Fidel Castro is dead. Which sounds like the name of a band that never rose past its B-sides, but instead is a simple fact of the news today: the man can die, like any other man.
I’ve written about Cuba before on this blog, a place I love more than any other place I’ve visited outside the U.S. I traveled to the island twice in my early 20s because of a job that provided me legal license to bypass the travel ban. I was a young leftist, and though I had studied Cuban history and understood the horrid realities of Castro’s dictatorship–or thought I did, having grown up too with the daughter of Cuban exiles and spent years in and out of love with the son of other Cuban exiles–I couldn’t help but be enamored by the island’s and its leaders defiance toward problematic truths I had recently discovered: imperialist history, the violation of unchecked capitalism, U.S. collusion in the mistreatment and repression of Latin America’s various citizens. And, of course, I was enamored by the island itself: those midday rainstorms and the salty steam rising from bare arms, mine and everyone else’s too, the swivel hips and thrum of drums.
When I arrived home after my first visit, I related a story to my father I’d heard about Fidel. A bus driver told me that, once, upon stopping in to a neighborhood pool and hearing from residents about its inadequacy, he demanded immediately that the pool be restored for residents and their children, especially. And it was. What Fidel requested, he received. The bus driver told the story with deep admiration, deep loyalty, and his face warmed to the color of creamed coffee.
“Isn’t that something?” I asked my dad.
“It’d be more of something,” he responded calmly, “if the community was empowered to restore the pool for themselves.”
Just like that, my father appropriately deflated the man and the myth for me, and reminded me of the benevolent side of free enterprise and decentralized power.
I’ve been thinking about that moment today, and about the Cuban leader’s name: Fidel, which comes from the Latin fidelis for faith, trust, belief. It’s also the root word for what I had admired in him, his defiance or challenge to faith. A rich irony emerges from the etymology here. What Fidel maintained fidelity to most of all perhaps, above communism, above any Platonic ideal of Cuba, –was defiance itself. He was always working against something, always embodied the antithesis and never the synthesis (imagine Hegel and Marx shaking their heads from their respective graves). But he never defied himself. And that’s just it, right? True fidelity–in marriage, in religion, in governance too–requires a defiance of the Self. In the end, he wasn’t revolutionary enough, and therefore, betrayed the confidence (also from the Latin root fidelis) of his people.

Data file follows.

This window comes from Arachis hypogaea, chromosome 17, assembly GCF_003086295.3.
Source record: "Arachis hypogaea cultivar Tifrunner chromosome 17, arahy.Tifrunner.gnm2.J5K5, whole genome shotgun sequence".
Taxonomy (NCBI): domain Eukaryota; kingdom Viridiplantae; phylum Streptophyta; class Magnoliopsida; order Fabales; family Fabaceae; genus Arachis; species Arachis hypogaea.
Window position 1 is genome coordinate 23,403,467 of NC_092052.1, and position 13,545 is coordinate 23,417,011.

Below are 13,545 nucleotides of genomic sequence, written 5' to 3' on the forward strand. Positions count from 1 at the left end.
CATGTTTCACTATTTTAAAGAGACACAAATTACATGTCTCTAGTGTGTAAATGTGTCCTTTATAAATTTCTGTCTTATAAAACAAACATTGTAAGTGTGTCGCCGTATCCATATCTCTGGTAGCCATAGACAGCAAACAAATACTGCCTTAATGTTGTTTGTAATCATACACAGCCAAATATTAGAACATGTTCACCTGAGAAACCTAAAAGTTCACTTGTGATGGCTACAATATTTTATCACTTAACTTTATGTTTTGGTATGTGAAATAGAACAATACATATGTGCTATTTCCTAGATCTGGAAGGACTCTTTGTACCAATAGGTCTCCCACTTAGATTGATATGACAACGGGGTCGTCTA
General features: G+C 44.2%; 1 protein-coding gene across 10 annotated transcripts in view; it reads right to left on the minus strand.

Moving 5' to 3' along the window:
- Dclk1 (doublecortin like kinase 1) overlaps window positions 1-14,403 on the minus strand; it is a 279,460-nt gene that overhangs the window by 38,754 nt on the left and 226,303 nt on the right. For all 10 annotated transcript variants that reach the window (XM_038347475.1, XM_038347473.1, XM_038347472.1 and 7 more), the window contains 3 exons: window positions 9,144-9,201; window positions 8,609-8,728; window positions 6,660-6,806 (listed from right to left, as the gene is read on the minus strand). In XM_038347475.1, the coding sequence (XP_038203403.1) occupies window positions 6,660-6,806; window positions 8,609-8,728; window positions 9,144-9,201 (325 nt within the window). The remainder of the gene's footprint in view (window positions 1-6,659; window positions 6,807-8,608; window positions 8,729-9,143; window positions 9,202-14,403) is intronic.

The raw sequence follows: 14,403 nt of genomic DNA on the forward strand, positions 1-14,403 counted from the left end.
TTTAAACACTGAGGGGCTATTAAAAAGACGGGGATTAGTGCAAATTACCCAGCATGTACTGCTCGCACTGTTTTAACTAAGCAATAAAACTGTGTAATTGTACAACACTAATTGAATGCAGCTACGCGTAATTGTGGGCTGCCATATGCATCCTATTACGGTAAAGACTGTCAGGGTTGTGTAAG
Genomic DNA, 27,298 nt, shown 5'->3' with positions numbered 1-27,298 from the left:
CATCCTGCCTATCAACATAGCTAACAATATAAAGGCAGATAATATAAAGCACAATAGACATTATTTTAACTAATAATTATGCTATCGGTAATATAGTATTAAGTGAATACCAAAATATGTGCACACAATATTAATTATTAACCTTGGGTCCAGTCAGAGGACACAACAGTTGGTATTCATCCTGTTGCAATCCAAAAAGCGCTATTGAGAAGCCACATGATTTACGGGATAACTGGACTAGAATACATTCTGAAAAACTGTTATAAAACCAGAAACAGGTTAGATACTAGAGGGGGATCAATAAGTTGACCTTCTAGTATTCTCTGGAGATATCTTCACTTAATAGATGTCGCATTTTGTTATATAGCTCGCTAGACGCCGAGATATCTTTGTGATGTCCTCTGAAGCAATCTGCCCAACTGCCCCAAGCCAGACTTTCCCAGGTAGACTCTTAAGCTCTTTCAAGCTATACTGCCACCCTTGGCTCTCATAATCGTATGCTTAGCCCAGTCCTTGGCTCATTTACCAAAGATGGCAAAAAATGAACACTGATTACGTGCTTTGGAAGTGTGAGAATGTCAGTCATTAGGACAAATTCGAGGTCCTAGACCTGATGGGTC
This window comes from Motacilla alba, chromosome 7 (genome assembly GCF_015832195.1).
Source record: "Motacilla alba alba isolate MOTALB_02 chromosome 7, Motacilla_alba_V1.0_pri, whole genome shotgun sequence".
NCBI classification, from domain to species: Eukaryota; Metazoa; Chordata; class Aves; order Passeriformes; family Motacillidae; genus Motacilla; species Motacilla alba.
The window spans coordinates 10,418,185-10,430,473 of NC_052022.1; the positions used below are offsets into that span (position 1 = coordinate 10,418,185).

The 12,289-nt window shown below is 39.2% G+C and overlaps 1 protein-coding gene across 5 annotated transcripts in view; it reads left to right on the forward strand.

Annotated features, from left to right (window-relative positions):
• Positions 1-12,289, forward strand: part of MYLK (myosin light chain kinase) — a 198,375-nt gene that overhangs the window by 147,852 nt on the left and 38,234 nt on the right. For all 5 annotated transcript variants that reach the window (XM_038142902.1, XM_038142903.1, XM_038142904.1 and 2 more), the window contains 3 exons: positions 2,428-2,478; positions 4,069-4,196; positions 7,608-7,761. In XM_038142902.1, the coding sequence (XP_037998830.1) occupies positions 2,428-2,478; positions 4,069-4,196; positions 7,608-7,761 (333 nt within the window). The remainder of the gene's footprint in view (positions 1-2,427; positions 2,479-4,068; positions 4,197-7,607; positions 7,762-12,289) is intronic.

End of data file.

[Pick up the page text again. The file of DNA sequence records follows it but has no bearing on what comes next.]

Junot Diaz, the author of the novel, The Brief, Wondrous Life of Oscar Wao, a book as much about the dangers of dictatorships as any Sci-Fi nerd, said in an interview that “the real dictatorship is in the book itself.” When asked to explain himself he said:
We all dream dreams of unity, of purity; we all dream that there’s an authoritative voice out there that will explain things, including ourselves. If it wasn’t for our longing for these things, I doubt the novel or the short story would exist in its current form. I’m not going to say much more on the topic. Just remember: In dictatorships, only one person is really allowed to speak. And when I write a book or a story, I too am the only one speaking, no matter how I hide behind my characters.
Fidel was a master storyteller and story-manipulator, and I fell for the story on that bus on the broken Havana streets. I have to admire that in him. Because look at me, writing “sermons” without any real ordination, without the confidence of a congregation or citizenry. We all have authoritarian instincts. Ultimately, Fidel Castro’s failures have something to teach us about amor fidelis, the truth that faith and love ask us to work in defiance of these instincts, to dethrone the Self.
We’d be wise to take note of that fact, especially in our country, especially now.